C was invented so that Ken Thompson and Dennis Ritchie could port Unix to the PDP-11, and it shows: it was designed to function as a portable assembler for Digital's computers, and it is dubious whether it is good for anything else (even as a general-purpose portable assembler, it isn't very good as it obscures many implementation details). C makes modular programming (at least top-down, functional and callbackable modular programming) very difficult, and any kind of code reusability is severely limited by the way C works (and the flat namespace is only one aspect of the problem). De facto, code reusability is low, metaprogramming is practically inexistent, even automated code analysis is extremely difficult, data structures are kept to a bare minimum, and all maintenance work on the code (such as upgrading to a new set of specifications, or providing compatibility bindings) must be done by hand. Worse: all these limitations have so severely penetrated the minds of programmers that many of them are persuaded that they are some fundamental part of computer science.

Given all these problems, one may ask of me: why program mostly in C, then? Besides inertia, there is the simple fact that all libraries are written for and in C, and using them in any other language means a load of extra work to convert the bindings and very little gain since the library semantics are in any case restricted to those that C can afford; and among these libraries I count the operating system I use, Unix, which is sadly dependent on C from its inception. So C is the mammoth that is bringing us all with it in the tarpit. In any case, I have almost entirely ceased to program, given that all programming languages that currectly exist are either full of tar or unusable, or both: it seems to me that the only really useful program to write would be a compiler for an entirely new programming language.

What about existing languages other than C?

Java, for example, seems to improve considerably upon some of C's most ridiculous limitations. Still, Java is rather conservative in the way it departs from C, its main improvements being usable exceptions and generalized garbage collection: they are not certain to compensate the pratical problems associated with Java (the lack of a really usable free-as-in-speech implementation, and the slowness of the existing environments). Even insofar as it differs from C, Java also is not perfect, however (it has pretty much failed at providing polymorphism). Likewise, C++ provides some improvements on C (but still no garbage collector, at the cost of an unreasonable complexity of the language). Functional programming languages are no better: OCaml is plagued by, besides a horrible syntax, a type system with an unreasonable number of features, the sum of all previous research work and experimentation; Haskell is highly elegant and very understandable, but its lazy evaluation is so pervasive and impossible to escape that it becomes a plague (not even counting the consequently atrocious performance); Scheme is a toy-language, its ridiculous standard library (not even a decent printf!) competes to make the language useless with the fact that one must create types “by hand” by composing pairs and tags. Common Lisp presumably has every imaginable feature from every imaginable language, but this makes it impossibly complicated. Perl is as ugly as my worst nightmares (except that perhaps Perl6 will be better, but so far this is complete vaporware); Python is better but still has some annoying defects (the gratuitous separation of expressions and instructions, which has no place in this kind of imperative high-level language, is certainly one). Prolog, or its much better cousin Mercury, is too specialized. The list is long (even just counting languages which I know: I have yet to learn Smalltalk, for example).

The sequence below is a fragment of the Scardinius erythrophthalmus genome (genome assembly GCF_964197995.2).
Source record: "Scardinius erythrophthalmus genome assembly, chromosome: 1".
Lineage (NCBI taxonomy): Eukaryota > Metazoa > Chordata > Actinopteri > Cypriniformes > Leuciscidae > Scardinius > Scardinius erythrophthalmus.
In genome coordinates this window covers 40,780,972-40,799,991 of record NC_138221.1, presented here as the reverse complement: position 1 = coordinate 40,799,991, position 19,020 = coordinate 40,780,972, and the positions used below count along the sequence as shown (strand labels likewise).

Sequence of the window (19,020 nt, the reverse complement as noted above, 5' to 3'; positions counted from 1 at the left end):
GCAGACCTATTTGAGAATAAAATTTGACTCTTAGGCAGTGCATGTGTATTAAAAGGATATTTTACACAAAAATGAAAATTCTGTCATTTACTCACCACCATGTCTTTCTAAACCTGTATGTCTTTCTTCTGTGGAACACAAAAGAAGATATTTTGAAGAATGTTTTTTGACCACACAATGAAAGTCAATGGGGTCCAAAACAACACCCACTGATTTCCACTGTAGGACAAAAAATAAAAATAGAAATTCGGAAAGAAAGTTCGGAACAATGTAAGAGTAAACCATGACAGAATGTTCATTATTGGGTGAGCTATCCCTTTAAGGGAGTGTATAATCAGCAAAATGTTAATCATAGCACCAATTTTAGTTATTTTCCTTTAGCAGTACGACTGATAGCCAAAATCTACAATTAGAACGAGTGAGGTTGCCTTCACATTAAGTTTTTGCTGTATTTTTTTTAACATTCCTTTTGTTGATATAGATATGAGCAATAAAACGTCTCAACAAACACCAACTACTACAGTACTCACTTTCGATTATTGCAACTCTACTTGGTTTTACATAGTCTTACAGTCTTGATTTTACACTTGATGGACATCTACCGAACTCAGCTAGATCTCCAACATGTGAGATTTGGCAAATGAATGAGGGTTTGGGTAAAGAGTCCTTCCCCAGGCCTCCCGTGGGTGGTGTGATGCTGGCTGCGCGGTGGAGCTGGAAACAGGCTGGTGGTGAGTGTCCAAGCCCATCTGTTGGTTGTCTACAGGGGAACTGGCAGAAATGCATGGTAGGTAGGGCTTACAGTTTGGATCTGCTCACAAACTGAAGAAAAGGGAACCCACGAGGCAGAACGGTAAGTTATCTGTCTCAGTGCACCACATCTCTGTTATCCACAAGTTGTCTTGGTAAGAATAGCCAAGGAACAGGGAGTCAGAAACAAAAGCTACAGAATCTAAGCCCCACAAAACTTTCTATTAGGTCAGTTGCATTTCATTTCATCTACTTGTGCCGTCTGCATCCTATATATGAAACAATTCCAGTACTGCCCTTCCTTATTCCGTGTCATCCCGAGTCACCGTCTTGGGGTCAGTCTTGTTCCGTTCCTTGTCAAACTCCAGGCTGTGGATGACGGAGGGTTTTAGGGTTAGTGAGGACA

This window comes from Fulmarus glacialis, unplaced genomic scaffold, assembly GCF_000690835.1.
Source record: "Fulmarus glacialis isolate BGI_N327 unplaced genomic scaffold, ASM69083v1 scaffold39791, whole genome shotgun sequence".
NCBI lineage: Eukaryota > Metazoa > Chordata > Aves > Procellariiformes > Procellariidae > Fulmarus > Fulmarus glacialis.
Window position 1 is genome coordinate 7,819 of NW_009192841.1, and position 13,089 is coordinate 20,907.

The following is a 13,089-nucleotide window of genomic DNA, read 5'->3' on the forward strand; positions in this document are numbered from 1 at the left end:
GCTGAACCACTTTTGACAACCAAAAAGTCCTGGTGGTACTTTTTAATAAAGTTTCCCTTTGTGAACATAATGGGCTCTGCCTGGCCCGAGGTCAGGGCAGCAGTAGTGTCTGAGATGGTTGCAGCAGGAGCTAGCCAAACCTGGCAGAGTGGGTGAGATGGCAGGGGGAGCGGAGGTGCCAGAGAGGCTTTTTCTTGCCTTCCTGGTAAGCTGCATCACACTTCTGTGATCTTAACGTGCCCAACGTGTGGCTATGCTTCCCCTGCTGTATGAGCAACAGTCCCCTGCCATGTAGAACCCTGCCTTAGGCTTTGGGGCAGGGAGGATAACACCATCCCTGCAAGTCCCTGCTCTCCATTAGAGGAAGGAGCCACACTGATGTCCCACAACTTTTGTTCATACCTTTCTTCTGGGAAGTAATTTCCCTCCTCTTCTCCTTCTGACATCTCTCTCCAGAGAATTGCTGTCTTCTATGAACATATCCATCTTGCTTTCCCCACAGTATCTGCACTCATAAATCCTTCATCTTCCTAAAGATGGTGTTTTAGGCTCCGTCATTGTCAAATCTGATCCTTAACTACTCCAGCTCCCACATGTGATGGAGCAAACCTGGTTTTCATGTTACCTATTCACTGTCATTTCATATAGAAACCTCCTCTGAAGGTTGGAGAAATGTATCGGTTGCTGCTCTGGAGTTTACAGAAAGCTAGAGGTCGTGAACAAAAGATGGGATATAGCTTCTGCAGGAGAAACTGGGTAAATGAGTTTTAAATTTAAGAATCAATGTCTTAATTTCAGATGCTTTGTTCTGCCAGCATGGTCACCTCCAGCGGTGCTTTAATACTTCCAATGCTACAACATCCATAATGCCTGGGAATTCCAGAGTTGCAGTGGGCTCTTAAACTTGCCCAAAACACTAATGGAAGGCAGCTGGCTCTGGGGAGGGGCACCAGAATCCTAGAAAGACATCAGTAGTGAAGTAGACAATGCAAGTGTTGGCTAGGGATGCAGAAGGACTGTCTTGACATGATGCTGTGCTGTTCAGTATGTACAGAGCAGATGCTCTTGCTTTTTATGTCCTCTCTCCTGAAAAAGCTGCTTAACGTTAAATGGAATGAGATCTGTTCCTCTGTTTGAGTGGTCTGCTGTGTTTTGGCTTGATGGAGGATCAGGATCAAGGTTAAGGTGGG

The bottom line is that good—high-level—programming languages, in my opinion, are still to be invented. But I don't think it would be impossibly complicated: merely learning the design principles and the motivating logic behind a number of very different languages which come closest to being good (say: Algol, ML, Haskell, Scheme, Common Lisp, Smalltalk, Java, PostScript, Mercury, Dylan, Erlang and Python), and avoiding each one's most glaring mistakes, should be a good start. (I'm not saying it is possible to produce a language that is excellent in every circumstance; but it is assuredly possible to produce one which is uniformly catastrophic.) Then we might start escaping the Turing tarpit, and then we can start thinking about truly novel features for languages (one that comes to my mind is: bounded resource reflexivity/sandboxes, which I believe no known language implements in any way).